Posted by Jay Livingston
This was the original headline in the Post Everything op-ed by Bradley Wilcox and Robin Fretwell Wilson.
Others pointed out that the data did not support that claim. Wilcox, the lead author, tweeted.
|And, most fundamentally, for the girls and women in their lives, married fathers provide direct protection by watching out for the physical welfare of their wives and daughters, and indirect protection by increasing the odds they live in safe homes and are not exposed to men likely to pose a threat. So, women: if you’re the product of a good marriage, and feel safer as a consequence, lift a glass to dear old dad this Sunday.|
Philip Cohen (here) has looked at the data, which clearly shows the trend Wilcox has been wringing his hands about for a long time: marriage in the US is on the decline. Wilcox would predict that the fall in marriage rates would result in huge increases in violence against wives and girlfriends.
But it hasn’t. In this same period, the data show, “intimate partner violence” has also declined. (Philip’s analysis requires a bit of statistical sophistication, but his discussion makes the data clear, and his post is well worth reading.)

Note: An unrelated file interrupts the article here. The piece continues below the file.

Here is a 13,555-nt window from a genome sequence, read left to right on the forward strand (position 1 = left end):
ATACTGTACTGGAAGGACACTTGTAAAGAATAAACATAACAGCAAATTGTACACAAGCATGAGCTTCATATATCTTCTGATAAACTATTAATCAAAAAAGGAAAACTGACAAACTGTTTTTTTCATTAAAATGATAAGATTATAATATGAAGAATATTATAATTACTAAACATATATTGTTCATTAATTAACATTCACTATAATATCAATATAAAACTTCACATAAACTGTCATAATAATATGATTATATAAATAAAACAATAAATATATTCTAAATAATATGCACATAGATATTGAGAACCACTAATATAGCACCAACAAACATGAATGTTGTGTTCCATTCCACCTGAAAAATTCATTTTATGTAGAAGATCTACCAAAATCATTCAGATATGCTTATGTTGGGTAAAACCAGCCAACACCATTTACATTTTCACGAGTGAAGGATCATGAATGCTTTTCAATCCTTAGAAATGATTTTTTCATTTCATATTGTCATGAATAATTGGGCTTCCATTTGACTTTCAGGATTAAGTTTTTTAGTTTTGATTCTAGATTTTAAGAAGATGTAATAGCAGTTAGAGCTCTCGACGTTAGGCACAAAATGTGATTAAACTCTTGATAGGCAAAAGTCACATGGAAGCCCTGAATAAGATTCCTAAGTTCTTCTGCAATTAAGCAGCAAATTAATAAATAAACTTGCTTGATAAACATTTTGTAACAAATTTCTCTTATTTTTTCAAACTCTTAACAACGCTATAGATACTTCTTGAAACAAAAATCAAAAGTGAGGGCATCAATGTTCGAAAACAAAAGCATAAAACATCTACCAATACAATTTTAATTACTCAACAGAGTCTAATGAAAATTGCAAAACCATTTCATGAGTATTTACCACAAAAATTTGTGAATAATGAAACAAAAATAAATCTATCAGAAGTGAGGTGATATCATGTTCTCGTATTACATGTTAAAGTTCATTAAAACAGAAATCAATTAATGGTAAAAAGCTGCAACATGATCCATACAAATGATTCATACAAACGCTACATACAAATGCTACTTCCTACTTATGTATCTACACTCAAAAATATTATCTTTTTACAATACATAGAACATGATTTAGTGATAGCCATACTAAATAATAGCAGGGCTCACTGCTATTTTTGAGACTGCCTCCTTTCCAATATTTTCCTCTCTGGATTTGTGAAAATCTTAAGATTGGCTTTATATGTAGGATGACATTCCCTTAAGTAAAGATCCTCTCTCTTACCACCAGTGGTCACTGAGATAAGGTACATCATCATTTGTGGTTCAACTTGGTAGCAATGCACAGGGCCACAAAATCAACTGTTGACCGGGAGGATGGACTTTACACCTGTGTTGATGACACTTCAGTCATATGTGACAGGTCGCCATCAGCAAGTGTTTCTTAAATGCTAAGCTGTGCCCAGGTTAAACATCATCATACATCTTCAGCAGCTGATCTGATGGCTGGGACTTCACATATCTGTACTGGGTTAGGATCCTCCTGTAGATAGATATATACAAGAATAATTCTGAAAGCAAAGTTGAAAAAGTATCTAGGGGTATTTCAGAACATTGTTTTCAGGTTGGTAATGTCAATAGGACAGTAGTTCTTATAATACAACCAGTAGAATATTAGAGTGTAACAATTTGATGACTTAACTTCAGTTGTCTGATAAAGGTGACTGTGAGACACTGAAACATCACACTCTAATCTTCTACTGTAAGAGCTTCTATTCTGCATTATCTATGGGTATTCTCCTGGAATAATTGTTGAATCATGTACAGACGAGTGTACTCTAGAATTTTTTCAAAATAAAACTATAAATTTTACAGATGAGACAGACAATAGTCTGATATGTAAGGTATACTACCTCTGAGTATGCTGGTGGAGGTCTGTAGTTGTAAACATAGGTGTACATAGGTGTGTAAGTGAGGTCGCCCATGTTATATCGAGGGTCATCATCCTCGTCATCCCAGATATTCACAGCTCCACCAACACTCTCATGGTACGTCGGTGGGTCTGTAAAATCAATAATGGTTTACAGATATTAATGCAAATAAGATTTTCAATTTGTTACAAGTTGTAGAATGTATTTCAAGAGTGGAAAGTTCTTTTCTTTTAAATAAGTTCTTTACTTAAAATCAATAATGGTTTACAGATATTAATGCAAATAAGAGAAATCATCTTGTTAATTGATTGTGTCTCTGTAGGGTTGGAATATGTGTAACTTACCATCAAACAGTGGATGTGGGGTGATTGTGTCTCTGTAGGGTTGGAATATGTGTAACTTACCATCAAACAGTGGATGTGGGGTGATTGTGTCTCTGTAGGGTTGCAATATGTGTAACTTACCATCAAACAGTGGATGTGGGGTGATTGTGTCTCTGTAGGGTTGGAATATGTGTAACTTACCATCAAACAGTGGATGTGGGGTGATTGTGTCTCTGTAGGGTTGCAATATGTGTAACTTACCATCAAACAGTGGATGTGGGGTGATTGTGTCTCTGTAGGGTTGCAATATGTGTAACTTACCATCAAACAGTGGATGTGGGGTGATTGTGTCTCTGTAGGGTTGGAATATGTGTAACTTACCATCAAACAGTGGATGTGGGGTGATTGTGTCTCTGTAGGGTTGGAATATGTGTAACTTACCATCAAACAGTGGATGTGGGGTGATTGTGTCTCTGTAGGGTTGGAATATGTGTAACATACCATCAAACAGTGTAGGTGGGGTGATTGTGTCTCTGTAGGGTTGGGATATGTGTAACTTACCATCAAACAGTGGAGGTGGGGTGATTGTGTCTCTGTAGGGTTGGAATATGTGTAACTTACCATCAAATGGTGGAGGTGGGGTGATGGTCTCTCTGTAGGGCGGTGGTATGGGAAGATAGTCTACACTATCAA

There are ecological-fallacy problems in the data, as Philip acknowledges. But such problems have not prevented Wilcox from drawing shaky conclusions about the broad benefits of marriage. Philip even provides a parody version of Wilcox’s strategy, though Philip uses the data to draw the opposite conclusions about marriage.
|We had reason to believe marriage was harmful, on average . . . as if marriage feeds off itself in a violence loop. . . . The bottom line is that intimate partner violence is much less common in years when marriage is more rare.|
Philip is kidding. Sort of. Underlying the traditional marriage – the one Wilcox takes as the ideal – is a power imbalance. For Wilcox, that’s a good thing. As he says, husband/fathers provide “protection,” both direct and indirect.
But the marriage-as-protection trope reminded me of something Philip Slater wrote forty years ago:
|In relation to women, men have taken the stance assumed by the warrior-aristocrat toward the peasant: “If you feed me, I will protect you.” Before long, of course, every protection contract becomes a protection racket: “Give me what I want and I will protect you against me.|